It has never been more important to reduce disaster risk and build resilience. With science telling us that disasters will become more frequent and severe due to climate change, the urgency of this work is clear.1 Individuals, communities, organisations and governments are all calling for greater coordination, collaboration, creativity, and adaptability, and for such efforts to be inclusive of diverse voices and Indigenous knowledge.
We must reimagine the future if we are to create the change we need. Our partnerships, programs, actions and ideas all play an important part in creating and safeguarding the world we want to live in now, and the world we want to pass on to future generations.
We are increasingly used to hearing ‘bad news’, to the point where it perhaps no longer shocks us. The most recent Intergovernmental Panel on Climate Change report highlights that our region continues to face cascading, compounding and aggregate impacts from natural hazards.2 CSIRO’s Our Future World: Global megatrends impacting the way we live over coming decades report identified adapting to climate change as one of seven key global megatrends, while also noting that disasters are expected to cost the Australian economy almost three times more in 2050 than recent times.3 The evidence is clear, and supported by our recent lived experience, that we are now living with a more volatile climate, characterised by continued extreme weather events that push historical boundaries.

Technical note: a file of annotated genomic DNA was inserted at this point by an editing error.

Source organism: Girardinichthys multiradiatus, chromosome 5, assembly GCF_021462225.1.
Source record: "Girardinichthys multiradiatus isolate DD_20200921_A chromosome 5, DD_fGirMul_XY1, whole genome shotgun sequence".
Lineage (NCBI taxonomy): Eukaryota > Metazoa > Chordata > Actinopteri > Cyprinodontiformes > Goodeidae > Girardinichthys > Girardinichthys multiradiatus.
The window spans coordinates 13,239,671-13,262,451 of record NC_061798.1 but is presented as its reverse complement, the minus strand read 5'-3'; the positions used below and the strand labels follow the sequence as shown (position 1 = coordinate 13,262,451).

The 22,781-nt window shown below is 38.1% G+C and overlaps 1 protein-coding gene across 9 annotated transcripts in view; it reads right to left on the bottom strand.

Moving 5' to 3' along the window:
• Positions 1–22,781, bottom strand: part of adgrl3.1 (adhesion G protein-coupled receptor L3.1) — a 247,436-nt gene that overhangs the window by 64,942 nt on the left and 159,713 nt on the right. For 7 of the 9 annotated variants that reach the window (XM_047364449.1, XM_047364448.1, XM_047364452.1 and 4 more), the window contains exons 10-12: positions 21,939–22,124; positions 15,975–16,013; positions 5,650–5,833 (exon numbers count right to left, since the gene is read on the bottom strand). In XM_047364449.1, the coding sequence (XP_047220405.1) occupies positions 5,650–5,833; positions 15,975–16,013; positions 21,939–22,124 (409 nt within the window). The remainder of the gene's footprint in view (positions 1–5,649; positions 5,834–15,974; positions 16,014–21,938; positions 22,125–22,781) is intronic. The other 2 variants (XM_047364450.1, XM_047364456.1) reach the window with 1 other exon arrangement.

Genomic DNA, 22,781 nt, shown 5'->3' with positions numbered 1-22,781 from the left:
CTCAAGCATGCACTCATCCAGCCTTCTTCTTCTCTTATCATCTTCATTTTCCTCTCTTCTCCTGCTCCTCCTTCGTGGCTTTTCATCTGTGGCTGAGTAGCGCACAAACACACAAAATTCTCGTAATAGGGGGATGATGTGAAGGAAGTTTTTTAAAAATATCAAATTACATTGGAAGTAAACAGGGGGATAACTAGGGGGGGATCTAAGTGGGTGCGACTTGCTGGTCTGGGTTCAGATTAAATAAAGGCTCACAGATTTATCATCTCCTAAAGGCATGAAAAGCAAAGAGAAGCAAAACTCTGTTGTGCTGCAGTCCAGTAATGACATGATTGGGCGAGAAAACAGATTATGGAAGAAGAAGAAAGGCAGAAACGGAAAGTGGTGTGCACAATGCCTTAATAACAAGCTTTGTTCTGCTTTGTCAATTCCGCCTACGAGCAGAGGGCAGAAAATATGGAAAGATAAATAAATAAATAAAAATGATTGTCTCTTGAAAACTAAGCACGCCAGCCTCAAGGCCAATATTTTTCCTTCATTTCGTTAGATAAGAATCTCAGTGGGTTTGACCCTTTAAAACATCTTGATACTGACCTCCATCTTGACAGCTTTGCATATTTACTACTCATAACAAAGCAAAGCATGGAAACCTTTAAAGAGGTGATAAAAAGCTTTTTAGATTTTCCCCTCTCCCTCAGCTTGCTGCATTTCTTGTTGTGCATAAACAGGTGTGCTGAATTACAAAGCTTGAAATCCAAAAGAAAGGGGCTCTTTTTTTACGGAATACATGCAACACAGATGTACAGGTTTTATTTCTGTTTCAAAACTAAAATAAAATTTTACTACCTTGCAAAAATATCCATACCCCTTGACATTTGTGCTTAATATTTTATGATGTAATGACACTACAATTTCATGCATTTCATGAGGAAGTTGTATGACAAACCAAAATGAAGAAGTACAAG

All too often, natural hazards result in disaster and communities are left to rebuild. In the face of growing challenges, it is time to get creative. It is time to embrace diverse knowledge and bring a broader range of voices and values into decision making. It is time to reimagine resilience.
- What would it take for our future to be characterised by unprecedented levels of disaster resilience across communities, economies, and our built and natural environment?
- What if the spotlight was on the cascading and compounding benefits of our disaster resilience initiatives?
- What if we could change the systems that exist now, and create systems that work together to strengthen resilience?
- What would we do differently if we better valued our connection to the natural environment?
- What if we harnessed the strength of diversity in our communities to create an inclusive path forward?
- What if we achieved the Sustainable Development Goals and Sendai Framework for Disaster Risk Reduction targets ahead of schedule? What would have happened to make this possible?
- What benefits would we see if we invested in people and process, not just products and things?
The 2023 Australian Disaster Resilience Conference will explore what is possible by coming together to reimagine resilience. The conference will prioritise creative and collaborative approaches being taken across our country, and enable us to hear from fresh voices that propose new, innovative ways to foster the disaster resilience our nation needs to thrive in the complex future we know is ahead of us.
- Deloitte Access Economics, 2021, Special report: Update to the economic costs of natural disasters in Australia
- Intergovernmental Panel on Climate Change, 2021, Sixth Assessment Report
- CSIRO, 2022, Our Future World: Global megatrends impacting the way we live over coming decades